Resource Center

Stories

 

 

 

The IRE Resource Center is a major research library containing more than 26,000 investigative stories — both print and broadcast.

These stories are searchable online or by contacting the Resource Center directly (573-882-3364 or rescntr@ire.org) where a researcher can help you pinpoint what you need.

Browse or search the tipsheet section of our library below. Stories are not available for download but can be easily ordered by contacting the Resource Center.

 

 

 



Search results for "criminals" ...

  • The People vs. Brian Tacadena

    At 11:28 p.m. on Sept. 1, 2013, a Santa Barbara Police Department officer shot and killed 46-year-old Brian Tacadena after the officer encountered Tacadena while patrolling Santa Barbara’s Westside. “The People vs. Brian Tacadena” is an in-depth look into the sequence of events that led to the final moments in Tacadena’s life. The story shows how momentum toward tragedy can build slowly over time and then accelerate with fatal consequences over the course of one evening. Besides being a compelling portrait of a troubled man, the story also shows what can happen when mental health illnesses are left largely untreated. The story also examines the cloistered nature of the Santa Barbara Police Department, especially when it comes to reviewing its officer-involved shootings. The story includes a supplementary video featuring the police department’s public information officer discussing the case and how the police department investigates itself, a criminal law attorney specializing in police brutality, and interviews with Tacadena family members and community activists. The story also featured a slideshow of images from Tacadena’s life as well as documents related to his mental-health treatment while incarcerated.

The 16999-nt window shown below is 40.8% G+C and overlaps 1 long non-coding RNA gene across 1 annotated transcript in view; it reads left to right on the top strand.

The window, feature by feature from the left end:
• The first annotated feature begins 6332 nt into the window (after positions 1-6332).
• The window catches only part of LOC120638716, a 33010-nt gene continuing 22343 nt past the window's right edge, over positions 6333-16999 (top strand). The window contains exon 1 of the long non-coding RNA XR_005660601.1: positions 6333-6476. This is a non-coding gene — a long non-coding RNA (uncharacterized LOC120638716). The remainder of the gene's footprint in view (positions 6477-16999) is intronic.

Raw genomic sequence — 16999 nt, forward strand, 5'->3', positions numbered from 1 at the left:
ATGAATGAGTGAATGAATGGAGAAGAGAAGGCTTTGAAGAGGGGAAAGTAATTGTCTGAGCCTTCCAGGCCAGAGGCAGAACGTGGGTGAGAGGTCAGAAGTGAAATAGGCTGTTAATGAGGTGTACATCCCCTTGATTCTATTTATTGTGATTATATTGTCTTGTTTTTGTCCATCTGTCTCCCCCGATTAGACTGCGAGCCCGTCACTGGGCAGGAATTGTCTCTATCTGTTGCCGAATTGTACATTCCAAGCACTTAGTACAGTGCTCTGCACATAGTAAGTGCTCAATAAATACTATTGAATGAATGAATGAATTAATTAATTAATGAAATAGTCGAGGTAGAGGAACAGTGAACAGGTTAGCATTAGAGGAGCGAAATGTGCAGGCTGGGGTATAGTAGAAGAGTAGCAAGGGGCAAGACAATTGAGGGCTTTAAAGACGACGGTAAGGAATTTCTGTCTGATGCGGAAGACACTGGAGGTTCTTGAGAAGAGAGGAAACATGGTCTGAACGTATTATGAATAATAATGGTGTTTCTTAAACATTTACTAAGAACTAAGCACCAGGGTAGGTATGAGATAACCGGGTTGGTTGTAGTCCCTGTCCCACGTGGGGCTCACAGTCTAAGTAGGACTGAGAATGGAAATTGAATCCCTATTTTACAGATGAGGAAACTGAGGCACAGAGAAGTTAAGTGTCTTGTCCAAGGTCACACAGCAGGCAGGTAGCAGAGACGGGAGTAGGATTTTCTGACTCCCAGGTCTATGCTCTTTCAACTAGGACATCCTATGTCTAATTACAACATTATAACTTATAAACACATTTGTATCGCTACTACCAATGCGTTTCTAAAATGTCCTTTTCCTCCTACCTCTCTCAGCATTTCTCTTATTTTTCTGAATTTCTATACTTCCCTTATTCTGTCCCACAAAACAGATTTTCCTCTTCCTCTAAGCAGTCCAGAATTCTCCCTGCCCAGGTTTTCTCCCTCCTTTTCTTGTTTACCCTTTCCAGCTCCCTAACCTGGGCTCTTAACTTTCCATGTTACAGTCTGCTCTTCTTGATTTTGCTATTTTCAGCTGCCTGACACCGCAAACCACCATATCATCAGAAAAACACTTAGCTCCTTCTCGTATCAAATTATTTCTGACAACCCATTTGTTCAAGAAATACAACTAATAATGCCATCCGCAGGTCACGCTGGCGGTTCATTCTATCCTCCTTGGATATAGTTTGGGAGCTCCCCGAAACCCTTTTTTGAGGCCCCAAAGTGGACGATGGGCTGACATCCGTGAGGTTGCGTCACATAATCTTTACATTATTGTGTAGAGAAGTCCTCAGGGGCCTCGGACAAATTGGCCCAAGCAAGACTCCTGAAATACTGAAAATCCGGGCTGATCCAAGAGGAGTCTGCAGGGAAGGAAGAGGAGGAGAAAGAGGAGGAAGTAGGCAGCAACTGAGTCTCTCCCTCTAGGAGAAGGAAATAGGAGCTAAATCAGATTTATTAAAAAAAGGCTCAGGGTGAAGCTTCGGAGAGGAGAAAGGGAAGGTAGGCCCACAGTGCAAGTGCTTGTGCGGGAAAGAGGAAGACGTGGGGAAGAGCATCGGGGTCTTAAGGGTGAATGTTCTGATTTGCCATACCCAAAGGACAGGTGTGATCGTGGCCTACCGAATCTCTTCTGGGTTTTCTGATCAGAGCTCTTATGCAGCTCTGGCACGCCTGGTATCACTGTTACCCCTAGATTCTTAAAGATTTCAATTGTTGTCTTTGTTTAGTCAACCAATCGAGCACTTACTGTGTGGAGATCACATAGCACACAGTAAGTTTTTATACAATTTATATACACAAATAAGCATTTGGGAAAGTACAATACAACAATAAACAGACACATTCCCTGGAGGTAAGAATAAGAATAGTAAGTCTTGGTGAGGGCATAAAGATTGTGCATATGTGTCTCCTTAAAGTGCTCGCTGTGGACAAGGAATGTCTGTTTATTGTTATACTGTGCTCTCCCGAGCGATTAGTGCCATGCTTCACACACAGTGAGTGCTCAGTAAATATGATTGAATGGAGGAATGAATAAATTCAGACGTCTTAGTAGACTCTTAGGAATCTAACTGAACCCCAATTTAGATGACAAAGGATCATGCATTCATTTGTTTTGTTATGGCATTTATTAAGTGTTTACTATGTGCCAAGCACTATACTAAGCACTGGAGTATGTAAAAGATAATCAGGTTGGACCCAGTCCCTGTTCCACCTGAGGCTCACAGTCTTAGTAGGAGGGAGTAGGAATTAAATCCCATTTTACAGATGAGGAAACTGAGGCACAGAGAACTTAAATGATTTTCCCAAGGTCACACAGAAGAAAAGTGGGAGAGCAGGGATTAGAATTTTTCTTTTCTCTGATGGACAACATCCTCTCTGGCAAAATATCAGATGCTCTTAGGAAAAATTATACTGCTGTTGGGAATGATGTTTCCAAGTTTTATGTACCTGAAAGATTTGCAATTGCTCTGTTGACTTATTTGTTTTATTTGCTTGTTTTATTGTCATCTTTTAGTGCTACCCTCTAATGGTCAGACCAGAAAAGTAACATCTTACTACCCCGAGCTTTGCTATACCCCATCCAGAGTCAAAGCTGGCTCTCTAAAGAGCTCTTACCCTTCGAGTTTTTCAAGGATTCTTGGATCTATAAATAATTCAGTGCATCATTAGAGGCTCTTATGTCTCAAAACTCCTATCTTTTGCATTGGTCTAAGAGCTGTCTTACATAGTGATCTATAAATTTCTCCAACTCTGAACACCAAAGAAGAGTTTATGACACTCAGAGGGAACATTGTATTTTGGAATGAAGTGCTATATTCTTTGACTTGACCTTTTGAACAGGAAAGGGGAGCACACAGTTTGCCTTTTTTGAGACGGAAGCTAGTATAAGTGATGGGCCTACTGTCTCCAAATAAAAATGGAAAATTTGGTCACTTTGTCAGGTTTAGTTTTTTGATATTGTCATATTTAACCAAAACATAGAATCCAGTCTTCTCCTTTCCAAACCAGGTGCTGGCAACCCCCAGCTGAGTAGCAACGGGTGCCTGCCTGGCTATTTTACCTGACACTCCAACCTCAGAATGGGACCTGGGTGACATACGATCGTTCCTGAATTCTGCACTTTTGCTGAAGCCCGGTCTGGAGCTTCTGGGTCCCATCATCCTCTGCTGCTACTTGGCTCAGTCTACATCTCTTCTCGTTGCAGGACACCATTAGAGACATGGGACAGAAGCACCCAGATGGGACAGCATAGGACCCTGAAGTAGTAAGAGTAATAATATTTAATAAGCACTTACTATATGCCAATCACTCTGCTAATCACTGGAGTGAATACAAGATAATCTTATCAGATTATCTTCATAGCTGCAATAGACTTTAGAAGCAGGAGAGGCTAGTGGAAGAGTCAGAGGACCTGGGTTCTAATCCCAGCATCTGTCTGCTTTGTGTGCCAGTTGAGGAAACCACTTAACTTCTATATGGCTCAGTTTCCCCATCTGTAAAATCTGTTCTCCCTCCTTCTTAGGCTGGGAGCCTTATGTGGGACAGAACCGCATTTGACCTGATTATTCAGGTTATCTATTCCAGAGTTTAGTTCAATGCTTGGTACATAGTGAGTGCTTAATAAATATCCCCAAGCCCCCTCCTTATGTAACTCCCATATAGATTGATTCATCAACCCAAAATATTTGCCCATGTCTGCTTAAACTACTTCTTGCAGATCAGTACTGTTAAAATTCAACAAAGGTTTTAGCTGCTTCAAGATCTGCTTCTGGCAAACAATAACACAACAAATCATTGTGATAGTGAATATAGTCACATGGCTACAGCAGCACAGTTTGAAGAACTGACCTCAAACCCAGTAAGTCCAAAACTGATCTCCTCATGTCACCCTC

Tags: police; mental health illnesses; shootings

    By Sam Slovick, Joe Donnelly

    Mission and State

    2013

  • Prosecution Tactics Under Scrutiny: "Let's Make A Deal."

    It’s more the rule than the exception: Criminal cases – be they relatively minor or serious felony matters – most often come to a close before any trial takes place. The bargaining process offers benefits to prosecutors and defendants alike, and often satisfies society’s calls for justice. In Louisiana, records show the overall “plea” rate is in line with national figures. About 90 percent of all criminal cases are resolved through a plea agreement. But in one suburban New Orleans parish, the WDSU I-Team found some remarkable discrepancies. Among them: More than 99.9 percent of all matters were settled outside of the courtroom. That staggering figure is juxtaposed against rising concerns related to crime in the community. And as the I-Team investigated further, reporter Travers Mackel discovered something else – something that caught the attention of the largest government watchdog group in the state, the parish president and the voters and taxpayers who ultimately support the office of the prosecutor.

    Tags: prosecution; criminal cases; law

    By Travers Mackel, Megan Spencer

    WDSU-TV (New Orleans)

    2013

  • Spotlight on Shaken-Baby Syndrome

    The Medill Justice Project, through the hard-hitting reporting of student journalists, has taken on a largely overlooked and misunderstood area of the criminal justice system: shaken-baby syndrome. Scores of mothers, fathers, day care workers and other caregivers throughout the United States are being accused of violently shaking children, despite an emotionally charged debate in medical circles about the accuracy of the diagnosis. Our relentless examination of this issue—through published investigative articles, breaking stories, fight for public records, motions in federal court, multimedia features and other stories—has provided a deeper, nuanced understanding of this complex subject. Our groundbreaking investigations into shaken-baby syndrome have uncovered revelatory information, influenced criminal justice proceedings, impacted public policy and challenged government agencies to abide by the First Amendment.

    Tags: shaken baby syndrome; babies; criminal justice; diagnosis;

    By Christina Assi; Anna Bisaro; Rebecca Cohen; Anika Dutta; Stephanie Fuerte; Alex Hampl; Sarah Husain; McKenzie Maxson; Lauryn Schroeder; Megan Thielking; Diama Tsai

    The Medill Justice Project

    2013

  • WTAE: Where is Pittsburgh's Mayor?